Sarkozy Warns Assad to Answer Nuclear Watchdog’s Questions – Or Else…

Syrian president Bashar Assad this week deflected a request from his host, Nicolas Sarkozy, to relay a message from Europe to Tehran regarding its nuclear program and need to prove its peaceful nature.

He said “It is up to the International Atomic Energy Agency (IAEA) to judge the intents of Iran” – not Syria.

DEBKA-Net-Weeky‘s Vienna sources report that IAEA officials found this statement surprising, in view of Assad’s refusal to come clean about his own intentions in developing nuclear weapons. He left unanswered a whole list of questions the nuclear inspectors left on his desk after their June 3 visit to the northern al Kebir site which was demolished by Israel last September.

The French president did not drop the message for Iran into a casual conversation with his Syrian guest of honor. In a hard-hitting encounter, Sarkozy warned Assad that he had one last chance to provide the nuclear watchdog with satisfactory answers, failing which he would be tossed back into the same pit of Western isolation from which he had only just been rescued.

The point was driven home by UN Secretary Ban Ki-moon, who was also invited to the Medterranean Union founding conference in Paris. It was reinforced by his companion, special adviser Terje Roed-Larsen, who has no love of the Syrian dictator.

Our sources report that Dr. Olli Heinonen, deputy IAEA director, left with the Assad regime a list of 35 Syrian officers and scientists wanted for interviews on their role in Syria’s nuclear program.


North Korean advisers photographed at suspect site


The inspectors received the impression that the Syrians were horrified when they received this demand, sure until that moment that the 35 names, their addresses and functions in Syrian-Iranian nuclear projects were unknown outside Syria’s inner circles.

They never responded to the IAEA team’s demand.

Neither did they explain their refusal to allow UN inspectors to visit the west bank of the Euphrates River opposite the bombed reactor site. The delegation did not specify the visit’s purpose for fear it would leak to Damascus, but commented that if the Syrians had nothing to hide, why object to a brief visit by the UN team?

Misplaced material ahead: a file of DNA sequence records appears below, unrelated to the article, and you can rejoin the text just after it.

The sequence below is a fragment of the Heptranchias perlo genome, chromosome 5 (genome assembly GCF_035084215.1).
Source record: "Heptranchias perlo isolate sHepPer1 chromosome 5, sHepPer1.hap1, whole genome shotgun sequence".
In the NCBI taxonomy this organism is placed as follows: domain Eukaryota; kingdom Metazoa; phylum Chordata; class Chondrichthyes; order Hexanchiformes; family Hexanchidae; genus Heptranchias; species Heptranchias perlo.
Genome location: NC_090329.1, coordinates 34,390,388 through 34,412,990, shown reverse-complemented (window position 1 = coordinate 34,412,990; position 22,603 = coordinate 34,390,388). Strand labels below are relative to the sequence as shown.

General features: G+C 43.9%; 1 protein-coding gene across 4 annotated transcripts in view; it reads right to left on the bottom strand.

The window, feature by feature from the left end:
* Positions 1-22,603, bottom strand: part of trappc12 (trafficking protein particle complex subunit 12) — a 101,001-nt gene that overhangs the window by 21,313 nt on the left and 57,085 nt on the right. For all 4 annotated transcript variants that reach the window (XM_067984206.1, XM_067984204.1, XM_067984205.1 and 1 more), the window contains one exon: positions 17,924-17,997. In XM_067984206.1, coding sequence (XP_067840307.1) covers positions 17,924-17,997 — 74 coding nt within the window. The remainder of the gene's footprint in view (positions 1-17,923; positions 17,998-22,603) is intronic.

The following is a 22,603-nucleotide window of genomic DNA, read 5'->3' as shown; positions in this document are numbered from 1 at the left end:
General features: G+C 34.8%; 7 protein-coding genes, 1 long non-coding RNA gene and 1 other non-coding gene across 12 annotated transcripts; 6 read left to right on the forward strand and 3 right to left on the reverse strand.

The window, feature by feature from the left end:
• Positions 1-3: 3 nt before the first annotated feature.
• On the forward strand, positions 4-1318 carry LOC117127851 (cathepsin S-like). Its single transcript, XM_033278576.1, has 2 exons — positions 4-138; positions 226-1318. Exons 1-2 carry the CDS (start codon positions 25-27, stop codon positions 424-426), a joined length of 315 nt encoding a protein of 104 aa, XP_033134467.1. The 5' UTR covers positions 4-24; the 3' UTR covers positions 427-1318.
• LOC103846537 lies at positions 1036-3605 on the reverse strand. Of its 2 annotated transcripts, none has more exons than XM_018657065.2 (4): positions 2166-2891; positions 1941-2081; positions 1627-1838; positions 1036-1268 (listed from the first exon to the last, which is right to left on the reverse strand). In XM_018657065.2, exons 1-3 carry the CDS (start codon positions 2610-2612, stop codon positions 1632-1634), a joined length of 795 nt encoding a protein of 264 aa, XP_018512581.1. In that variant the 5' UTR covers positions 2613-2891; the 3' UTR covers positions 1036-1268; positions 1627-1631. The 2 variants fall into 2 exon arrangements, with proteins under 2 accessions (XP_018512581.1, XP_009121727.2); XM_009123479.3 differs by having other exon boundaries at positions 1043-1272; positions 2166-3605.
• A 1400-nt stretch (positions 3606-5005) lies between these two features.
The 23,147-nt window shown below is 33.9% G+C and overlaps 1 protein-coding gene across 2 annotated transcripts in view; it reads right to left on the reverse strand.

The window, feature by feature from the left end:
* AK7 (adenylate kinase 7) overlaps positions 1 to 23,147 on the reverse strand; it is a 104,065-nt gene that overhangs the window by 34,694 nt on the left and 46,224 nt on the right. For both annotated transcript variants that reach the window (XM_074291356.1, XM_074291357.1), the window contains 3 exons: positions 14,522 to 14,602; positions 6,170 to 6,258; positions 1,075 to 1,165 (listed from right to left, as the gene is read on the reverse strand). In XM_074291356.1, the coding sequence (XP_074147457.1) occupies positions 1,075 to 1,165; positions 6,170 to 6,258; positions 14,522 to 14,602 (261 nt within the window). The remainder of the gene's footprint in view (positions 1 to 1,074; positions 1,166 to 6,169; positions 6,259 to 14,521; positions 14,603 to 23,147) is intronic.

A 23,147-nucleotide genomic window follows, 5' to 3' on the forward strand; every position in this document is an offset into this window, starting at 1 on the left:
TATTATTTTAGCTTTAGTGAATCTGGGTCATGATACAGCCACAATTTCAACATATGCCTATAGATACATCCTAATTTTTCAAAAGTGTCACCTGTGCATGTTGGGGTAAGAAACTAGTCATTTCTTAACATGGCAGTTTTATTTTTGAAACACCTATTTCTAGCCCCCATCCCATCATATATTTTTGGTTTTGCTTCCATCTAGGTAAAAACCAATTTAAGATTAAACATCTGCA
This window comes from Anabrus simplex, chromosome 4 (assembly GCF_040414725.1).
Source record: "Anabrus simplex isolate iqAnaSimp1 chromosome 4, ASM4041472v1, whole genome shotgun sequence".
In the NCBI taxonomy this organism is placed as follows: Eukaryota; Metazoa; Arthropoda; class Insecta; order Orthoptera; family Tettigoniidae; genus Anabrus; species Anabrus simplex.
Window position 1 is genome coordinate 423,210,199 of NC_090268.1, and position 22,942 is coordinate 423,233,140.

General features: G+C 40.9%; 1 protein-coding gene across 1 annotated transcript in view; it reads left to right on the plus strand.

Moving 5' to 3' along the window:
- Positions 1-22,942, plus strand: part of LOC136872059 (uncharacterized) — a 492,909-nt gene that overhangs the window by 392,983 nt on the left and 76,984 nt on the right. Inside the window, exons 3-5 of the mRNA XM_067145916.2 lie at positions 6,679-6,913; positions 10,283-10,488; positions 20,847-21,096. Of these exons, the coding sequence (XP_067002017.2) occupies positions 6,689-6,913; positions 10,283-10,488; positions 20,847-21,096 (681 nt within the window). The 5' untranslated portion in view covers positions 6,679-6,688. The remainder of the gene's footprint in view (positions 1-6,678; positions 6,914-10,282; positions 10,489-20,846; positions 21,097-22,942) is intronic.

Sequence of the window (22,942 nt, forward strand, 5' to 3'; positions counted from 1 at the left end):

Most of all, Heinonen’s team sought information about the photo (which accompanies this article) of a senior North Korean scientist from Yongbyon standing with a high-ranking Syrian nuclear official in front of a car bearing a Syrian license plate.

He has been traced as a visitor to Syria before the construction of the suspect facility and as a provider of nuclear-related equipment to Damascus in 2002.

The nuclear watchdog asked about Asian workers photographed at the reactor by US and Israeli intelligence agencies, which tracked its construction for years.

More recenlty, North Korean nuclear officials were located in the region of the destroyed reactor in early and late 2007. North Korean advisers are believed to have helped Syria assess the damage caused by the Israeli bombing.

The UN inspectors demanded from Syria the names and job descriptions of the North Koreans in the photographs and the lengths of their stay in the country.

Damascus produced no answers to any of these questions before the warnings he received in Paris – or since.

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